Because of the Dumbledore’s Army readathon, my first book of the year was a fantastic and diverse read. I chose this book first because it’s short and I needed to start 2017 with a feeling of success. So, yay, for reading my first book on the first day of the year. And double-yay for it being a great read!
KISSING THE WITCH
by Emma Donoghue
Published by: Harper Collins, 1997
Ebook: 228 pages
Short story collection
My rating: 7,5/10
First sentence: Till she came it was all cold.
Thirteen tales are unspun from the deeply familiar, and woven anew into a collection of fairy tales that wind back through time. Acclaimed Irish author Emma Donoghue reveals heroines young and old in unexpected alliances–sometimes treacherous, sometimes erotic, but always courageous. Told with luminous voices that shimmer with sensuality and truth, these age-old characters shed their antiquated cloaks to travel a seductive new landscape, radiantly transformed. Cinderella forsakes the handsome prince and runs off with the fairy godmother; Beauty discovers the Beast behind the mask is not so very different from the face she sees in the mirror; Snow White is awakened from slumber by the bittersweet fruit of an unnamed desire.
Acclaimed writer Emma Donoghue spins new tales out of old in a magical web of thirteen interconnected stories about power and transformation and choosing one’s own path in the world. In these fairy tales, women young and old tell their own stories of love and hate, honor and revenge, passion and deception. Using the intricate patterns and oral rhythms of traditional fairy tales, Emma Donoghue wraps age-old characters in a dazzling new skin.
Twisted fairy tales are nothing new, not even genderbent ones, so it takes a bit more to impress me. Emma Donoghue doesn’t stray too far off the path in her versions of the most famous and well-known fairy tales. She revisits Cinderella, Beauty and the Beast, Rapunzel, Rumpelstilstkin, and many more. The plot doesn’t change all that and the main hook appears to be that almost all fairy tale couples end up to be two women. Whether it’s Cinderella who falls for her fairy godmother or Beauty who discovers what is really behind Beast’s mask, if there is romance, it’s between women.
But that’s not what I found so amazing (although it is wonderfully refreshing). It wasn’t even the plot or the way Donoghue tells her stories that I found extraordinary. Even the structure of this collection is a fairly obvious one. At the end of each tale, the protagonist asks another character about their tale. They tell it and at the end of their tale, they, in turn, ask a character they met about their story. And so it goes on and on until the end of the collection. This has been done many times before and it has been done with fairy tales as well, but despite that, the structure drew my attention to something amazing.
We all know fairy tales are terrible to women and children. You can either be a beautiful but vapid princess, a fairy (godmother), or a villainous, jealous, evil female antagonist. And either way, horrible things will happen to you in a fairy tale. But what I had never noticed until now is how many fairy tales, especially Donoghue’s versions, have exactly two important female characters, the two who really carry the story, never mind the prince. Without the godmother, Cinderella would never make it to the ball. Without the witch, the little mermaid would just have to live without her prince. Without the jealous mother, Snow White would have grown up like a normal child. And since each story in Emma Donoghue’s collection invariably ends with one woman asking another about her story, it becomes obvious that every fairy tale has at least two female characters who do meaningful stuff. I loved that and I am going to pay closer attention when I read my next fairy tale retellings.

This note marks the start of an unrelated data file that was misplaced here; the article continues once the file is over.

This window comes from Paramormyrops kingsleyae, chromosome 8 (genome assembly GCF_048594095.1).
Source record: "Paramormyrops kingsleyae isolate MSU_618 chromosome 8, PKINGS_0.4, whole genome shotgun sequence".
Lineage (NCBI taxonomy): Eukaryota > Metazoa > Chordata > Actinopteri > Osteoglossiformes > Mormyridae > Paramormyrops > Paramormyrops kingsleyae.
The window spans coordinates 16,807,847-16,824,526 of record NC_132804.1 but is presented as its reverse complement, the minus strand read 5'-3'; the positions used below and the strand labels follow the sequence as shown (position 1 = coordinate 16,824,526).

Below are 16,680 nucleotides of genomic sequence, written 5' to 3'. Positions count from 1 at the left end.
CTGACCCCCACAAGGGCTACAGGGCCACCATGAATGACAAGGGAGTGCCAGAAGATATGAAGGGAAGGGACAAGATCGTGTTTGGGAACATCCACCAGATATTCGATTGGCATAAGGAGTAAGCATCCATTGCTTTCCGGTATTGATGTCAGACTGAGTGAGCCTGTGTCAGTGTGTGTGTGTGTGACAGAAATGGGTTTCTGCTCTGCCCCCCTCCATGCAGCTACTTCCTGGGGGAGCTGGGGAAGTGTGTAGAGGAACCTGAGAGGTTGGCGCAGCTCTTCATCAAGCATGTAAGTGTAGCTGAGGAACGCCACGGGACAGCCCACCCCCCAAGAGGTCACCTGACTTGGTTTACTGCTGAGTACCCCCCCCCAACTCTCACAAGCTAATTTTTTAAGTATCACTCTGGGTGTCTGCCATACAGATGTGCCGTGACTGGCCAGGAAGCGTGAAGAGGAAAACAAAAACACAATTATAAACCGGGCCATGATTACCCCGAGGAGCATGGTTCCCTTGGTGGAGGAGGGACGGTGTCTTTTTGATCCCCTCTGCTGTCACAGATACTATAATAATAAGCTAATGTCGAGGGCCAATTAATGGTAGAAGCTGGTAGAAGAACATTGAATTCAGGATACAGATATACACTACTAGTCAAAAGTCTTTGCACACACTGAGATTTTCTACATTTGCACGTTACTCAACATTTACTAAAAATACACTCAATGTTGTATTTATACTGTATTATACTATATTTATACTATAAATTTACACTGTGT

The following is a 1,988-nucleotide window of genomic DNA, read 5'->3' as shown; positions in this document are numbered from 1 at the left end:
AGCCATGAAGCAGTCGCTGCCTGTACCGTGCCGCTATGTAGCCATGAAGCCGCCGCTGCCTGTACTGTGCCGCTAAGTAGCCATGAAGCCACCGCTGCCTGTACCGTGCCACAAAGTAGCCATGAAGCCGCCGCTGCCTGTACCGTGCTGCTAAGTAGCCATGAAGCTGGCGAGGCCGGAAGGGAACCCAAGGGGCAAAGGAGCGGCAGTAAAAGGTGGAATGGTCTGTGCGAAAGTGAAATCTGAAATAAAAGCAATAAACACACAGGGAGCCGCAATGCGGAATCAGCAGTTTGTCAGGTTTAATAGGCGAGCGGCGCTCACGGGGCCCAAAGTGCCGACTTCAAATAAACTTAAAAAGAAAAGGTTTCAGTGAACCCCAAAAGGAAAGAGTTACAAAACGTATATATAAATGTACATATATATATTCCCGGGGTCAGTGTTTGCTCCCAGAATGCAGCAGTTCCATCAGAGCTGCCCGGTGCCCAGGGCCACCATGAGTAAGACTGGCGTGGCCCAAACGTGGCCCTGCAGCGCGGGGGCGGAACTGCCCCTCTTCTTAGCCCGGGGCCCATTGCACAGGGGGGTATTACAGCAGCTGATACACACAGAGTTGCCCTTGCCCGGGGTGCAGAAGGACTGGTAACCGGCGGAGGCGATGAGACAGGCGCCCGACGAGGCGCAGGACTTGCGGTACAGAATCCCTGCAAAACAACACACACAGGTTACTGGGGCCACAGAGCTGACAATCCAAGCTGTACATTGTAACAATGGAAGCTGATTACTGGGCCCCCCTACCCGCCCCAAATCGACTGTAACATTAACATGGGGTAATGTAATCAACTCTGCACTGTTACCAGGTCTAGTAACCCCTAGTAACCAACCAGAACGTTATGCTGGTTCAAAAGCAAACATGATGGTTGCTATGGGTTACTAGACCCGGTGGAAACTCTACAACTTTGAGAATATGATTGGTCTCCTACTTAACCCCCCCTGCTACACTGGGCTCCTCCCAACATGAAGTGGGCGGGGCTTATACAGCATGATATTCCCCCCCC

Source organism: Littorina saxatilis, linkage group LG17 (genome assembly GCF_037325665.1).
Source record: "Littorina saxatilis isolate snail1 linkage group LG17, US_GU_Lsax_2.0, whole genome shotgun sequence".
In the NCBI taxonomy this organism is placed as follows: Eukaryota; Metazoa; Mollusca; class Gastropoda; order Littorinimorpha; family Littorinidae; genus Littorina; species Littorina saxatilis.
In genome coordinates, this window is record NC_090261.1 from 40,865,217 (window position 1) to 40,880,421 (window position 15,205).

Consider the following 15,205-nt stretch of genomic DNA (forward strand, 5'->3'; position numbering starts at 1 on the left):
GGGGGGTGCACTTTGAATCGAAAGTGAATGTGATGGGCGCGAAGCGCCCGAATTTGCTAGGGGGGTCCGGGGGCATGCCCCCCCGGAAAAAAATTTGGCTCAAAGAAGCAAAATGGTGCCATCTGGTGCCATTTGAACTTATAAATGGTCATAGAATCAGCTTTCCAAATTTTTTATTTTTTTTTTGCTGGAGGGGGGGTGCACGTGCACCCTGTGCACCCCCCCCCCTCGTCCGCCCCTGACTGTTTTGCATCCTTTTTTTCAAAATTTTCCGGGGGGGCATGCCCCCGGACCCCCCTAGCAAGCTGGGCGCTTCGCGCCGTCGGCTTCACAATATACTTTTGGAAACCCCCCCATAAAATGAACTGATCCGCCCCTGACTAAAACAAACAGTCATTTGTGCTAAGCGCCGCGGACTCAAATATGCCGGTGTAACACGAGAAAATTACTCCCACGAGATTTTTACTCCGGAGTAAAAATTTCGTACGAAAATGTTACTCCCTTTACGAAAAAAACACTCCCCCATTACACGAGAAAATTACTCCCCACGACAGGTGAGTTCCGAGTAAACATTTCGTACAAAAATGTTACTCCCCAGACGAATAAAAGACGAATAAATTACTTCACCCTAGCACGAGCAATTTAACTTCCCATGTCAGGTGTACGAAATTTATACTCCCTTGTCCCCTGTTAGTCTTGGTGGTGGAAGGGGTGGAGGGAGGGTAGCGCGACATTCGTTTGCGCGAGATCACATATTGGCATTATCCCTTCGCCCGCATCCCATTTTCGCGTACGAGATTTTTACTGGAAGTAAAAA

What I didn’t like so much is how carelessly these connections between tales were made. You must remember that we meet each story teller in somebody else’s story first. So the horse in The Goose Girl apparently used to be Rapunzel – which is totally fine if you use some handwavium to explain that away (I mean, come on! Different species! Yet the damn horse only tells the Rapunzel story, not how it went from woman to horse… that’s a tale I’d gladly read any day.) but Emma Donoghue never does and never even bothers to mention the gaps between fairy tales. The little “connections” between these tales may sound nice enough and be useful as a sort of bridge between single stories but they make no sense whatsoever. And that makes them feel gimmicky and cheap.
But I never intended to read this collection as one larger story. I had no trouble enjoying every tale on its own merits, and these merits are pretty good. Donoghue writes beautifully and changes tone according to the tale told and who is telling it. As with any collection, I liked certain tales better than others, but I definitely enjoyed the variety. Sometimes we see things from the princess’ point of view, sometimes the villain’s. This is neither the most beautifully written I’ve ever read, nor the most original, nor the one with the cleverest twists. But I absolutely enjoyed every page of this collection and how it puts women front and center and allows them to take back the stories which have treated them so terribly.
MY RATING: 7,5/10 – Very good